Tussore Or Shantung Silk And Good Sateens

may be used very satisfactorily for this class of blind.

PRINTED LINEN-that is, linen with a cream ground, with a coloured conventional floral design arranged at intervals-may be chosen to harmonize very pleasingly with the tone of the room. Printed cotton may likewise be chosen with advantage.

Self-coloured linens of any shade are obtainable, but are not to be recommended for sunny windows.

These blinds are all made with a double heading, forming a tiny upstanding frill; ivory rings are sewn on, and they are either pulled backwards and forwards as required on a brass rod, or their position can be altered by the use of a cord and pulleys.

Small short curtains are now frequently used for the lower part of windows. The most general are the " Brise-Bise," made of linen or silk, with lace insertions, costing from is. to 10s. 6d. each; or the " Bonne Femrae," made of lace or net, and trimmed with a flounce, costing from 8 3/4d. to 3s. 6d. per yard.

Outside Sun Blinds

In selecting material for these it is necessary to choose between durability and an attractive appearance, as the two qualities are not always combined. If durability is desired, a blue-stripe tick must be selected, for such a tick can be made all of flax, and, consequently, it wears and cleans well. If brightness of colour is preferred, the recently introduced green, yellow, etc., material can be had; but it must be borne in mind that, as flax refuses to take these dyes, there is little or none of that material in the highly coloured ticks, which are mostly of cotton, and therefore are not adapted for hard use.

Plain white sailcloth wears well, looks clean and cool, but does not soften the light.

Cleaning Of Blinds

VENETIAN BLINDS-(1) VARNISHED. Undo the ornament at the bottom of each tape ladder of the blind, allowing the cord to unthread; take out every lath, and dust thoroughly, and then wash according to the directions for varnished paint (see Chapter XIV (Wood).).

(2) UNVARNISHED. After thorough dusting, wash according to the directions in Chapter XIV (Wood).

While the laths are down, it is a convenient time to ascertain if the ladder-tapes are in good condition. If worn, they should now be replaced, to avoid trouble afterward. If in good condition, but soiled, they may be steeped in cold water containing a little soda, then boiled. These tapes may be had in either white, buff, or any desired colour, with varying spaces between the rungs of the ladder. It will be found wise to buy the new to correspond with the original. Having nailed this tape firmly to the fixed lath at the top, place the laths in the slots arranged for them. Next thread the cord (preferably a new one) through the hole in every lath, placing it to the right and left hand alternately of the narrow horizontal tapes which connect the two wide tapes forming the ladder. When the cord has been threaded the entire length of the blind, pass it through the small metal ornament, and put a knot to prevent it from slipping back. In heavy blinds a central ladder-tape is often necessary in addition; but frequently two tapes are sufficient.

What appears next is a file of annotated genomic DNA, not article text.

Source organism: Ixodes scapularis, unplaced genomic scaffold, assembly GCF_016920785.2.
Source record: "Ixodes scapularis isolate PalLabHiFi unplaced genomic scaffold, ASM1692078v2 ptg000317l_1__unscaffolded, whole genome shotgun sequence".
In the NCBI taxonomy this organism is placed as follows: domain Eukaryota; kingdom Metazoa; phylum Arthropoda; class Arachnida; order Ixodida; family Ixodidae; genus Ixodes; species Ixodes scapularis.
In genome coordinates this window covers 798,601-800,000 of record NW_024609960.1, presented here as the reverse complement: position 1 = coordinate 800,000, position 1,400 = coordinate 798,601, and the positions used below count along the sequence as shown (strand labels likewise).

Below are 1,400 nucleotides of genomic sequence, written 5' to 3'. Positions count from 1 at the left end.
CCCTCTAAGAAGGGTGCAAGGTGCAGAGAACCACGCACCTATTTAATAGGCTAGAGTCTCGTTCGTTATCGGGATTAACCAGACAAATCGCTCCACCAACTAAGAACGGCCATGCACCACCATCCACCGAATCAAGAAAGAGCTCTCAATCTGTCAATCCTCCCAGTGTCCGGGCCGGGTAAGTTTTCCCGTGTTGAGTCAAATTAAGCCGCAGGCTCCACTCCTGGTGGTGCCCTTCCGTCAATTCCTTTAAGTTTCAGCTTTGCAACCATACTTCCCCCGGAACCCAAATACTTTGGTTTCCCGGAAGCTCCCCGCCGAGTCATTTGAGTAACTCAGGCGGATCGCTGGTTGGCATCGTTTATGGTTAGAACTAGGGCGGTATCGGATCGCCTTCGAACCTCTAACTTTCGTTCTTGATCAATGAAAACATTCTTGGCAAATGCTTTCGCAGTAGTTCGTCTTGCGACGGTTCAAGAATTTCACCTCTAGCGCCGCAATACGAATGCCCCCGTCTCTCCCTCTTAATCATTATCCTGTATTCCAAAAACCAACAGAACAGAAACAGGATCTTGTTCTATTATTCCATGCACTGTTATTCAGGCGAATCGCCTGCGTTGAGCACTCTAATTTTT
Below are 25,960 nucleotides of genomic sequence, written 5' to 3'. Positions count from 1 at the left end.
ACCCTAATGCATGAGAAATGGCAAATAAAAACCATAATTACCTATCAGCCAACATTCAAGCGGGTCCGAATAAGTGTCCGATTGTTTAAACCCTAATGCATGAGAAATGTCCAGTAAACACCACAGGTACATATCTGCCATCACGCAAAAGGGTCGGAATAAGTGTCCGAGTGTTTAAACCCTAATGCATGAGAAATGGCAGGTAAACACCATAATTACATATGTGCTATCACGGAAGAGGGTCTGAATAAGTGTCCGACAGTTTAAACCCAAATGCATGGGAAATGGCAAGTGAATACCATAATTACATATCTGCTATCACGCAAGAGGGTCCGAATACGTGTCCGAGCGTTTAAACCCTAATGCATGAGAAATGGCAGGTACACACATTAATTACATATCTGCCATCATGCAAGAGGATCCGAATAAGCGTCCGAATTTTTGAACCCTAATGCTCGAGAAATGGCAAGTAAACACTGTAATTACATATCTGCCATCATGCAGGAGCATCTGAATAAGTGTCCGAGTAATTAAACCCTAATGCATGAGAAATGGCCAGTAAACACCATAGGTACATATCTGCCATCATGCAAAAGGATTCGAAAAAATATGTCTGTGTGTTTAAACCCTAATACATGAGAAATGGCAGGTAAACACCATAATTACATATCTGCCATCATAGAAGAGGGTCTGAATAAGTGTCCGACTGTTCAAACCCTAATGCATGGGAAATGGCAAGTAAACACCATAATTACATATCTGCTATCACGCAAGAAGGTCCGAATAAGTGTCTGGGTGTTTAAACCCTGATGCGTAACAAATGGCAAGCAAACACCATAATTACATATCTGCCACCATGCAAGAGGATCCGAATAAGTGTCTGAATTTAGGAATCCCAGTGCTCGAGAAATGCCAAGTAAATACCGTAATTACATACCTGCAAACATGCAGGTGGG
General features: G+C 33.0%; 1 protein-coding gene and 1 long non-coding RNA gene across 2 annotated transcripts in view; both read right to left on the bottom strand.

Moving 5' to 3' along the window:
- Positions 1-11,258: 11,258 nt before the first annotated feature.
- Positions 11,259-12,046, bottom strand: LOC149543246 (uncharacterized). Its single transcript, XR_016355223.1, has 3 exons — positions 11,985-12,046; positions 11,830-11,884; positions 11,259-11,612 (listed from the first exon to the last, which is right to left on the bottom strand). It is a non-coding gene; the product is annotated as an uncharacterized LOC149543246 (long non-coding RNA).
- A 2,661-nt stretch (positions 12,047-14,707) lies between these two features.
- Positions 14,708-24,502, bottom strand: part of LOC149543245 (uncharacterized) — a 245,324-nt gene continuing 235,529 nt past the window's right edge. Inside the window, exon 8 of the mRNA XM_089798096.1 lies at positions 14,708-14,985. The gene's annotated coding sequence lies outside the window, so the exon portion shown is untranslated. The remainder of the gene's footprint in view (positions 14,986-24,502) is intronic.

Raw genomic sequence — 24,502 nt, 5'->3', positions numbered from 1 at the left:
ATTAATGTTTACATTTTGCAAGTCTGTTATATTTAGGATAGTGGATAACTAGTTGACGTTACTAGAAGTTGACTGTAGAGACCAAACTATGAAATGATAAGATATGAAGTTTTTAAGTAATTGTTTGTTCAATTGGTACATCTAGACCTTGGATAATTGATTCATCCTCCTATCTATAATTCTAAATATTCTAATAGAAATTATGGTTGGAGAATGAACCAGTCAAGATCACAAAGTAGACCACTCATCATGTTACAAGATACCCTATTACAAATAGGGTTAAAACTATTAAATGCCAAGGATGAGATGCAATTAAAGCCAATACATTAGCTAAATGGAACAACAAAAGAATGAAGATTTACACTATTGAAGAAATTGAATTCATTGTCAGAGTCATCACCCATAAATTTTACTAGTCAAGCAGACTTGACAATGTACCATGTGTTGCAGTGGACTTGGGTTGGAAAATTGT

These should be dusted thoroughly on both sides, then laid flat on a clean table, then rubbed lightly and evenly all over with stale bread, or with a stiff dough of flour and water.

Other Methods Of Cleaning

1. Apply Monkey Brand soap on a clean cloth and rub well over the blind.

2. Cover the blind with powdered bathbrick, rub it well in with a clean cloth, then shake off, and rub it again.

3. Rub the blind with a clean flannel dipped in powdered cream-coloured starch, including the lace trimming; roll up for 24 hours, then shake well to remove any particles of the starch.

DIRTY LINEN OR HOLLAND BLINDS should be taken off the rollers, dusted thoroughly, washed in warm soap lather, rinsed in warm water, starched in thick hot-water starch, ironed till partly dry, and then calendered or polished on both sides. Care should be taken when ironing not to stretch the blind out of shape, but to keep the hem perfectly straight, in order that, when replaced, it may roll up evenly. (For the recipe for preparing hot-water starch, see Chapter XXVIII (White, Coloured, And Jaeger Flannels).)

SILK-WARP CANTON CASEMENT CLOTH should be washed according to the directions for washing silk in Chapter XXX (Washing White And Coloured Silk).; the gum-water, however, should be omitted, and, as a substitute, a bath in 1 tablespoonful of methylated spirit and 1 pint of cold water should be given, to heighten the gloss.

CHALLI, CASEMENT CLOTH, TAFFETA, MOHAIR, AND REPP are all washed according to the directions given for washing flannel in Chapter XXVII (Laundry Work). After drying, they should be smoothed over with a warm (not hot) iron.

PRINTED COTTON OR CHINTZ should be treated according to the instructions for chintz in Chapter XXX (Washing White And Coloured Silk).


To roll up well, every blind should have a hem 2 1/2 inches wide at each side and across the foot. This hem should be herringboned, the stitches being slightly further apart and shallower than when worked on flannel. Care must be taken to put it perfectly straight on the roller, and a tintack should be placed at each end to keep it in place. It should then be blanket-stitched on, with wide shallow stitches, which may easily be taken out when washing is again necessary,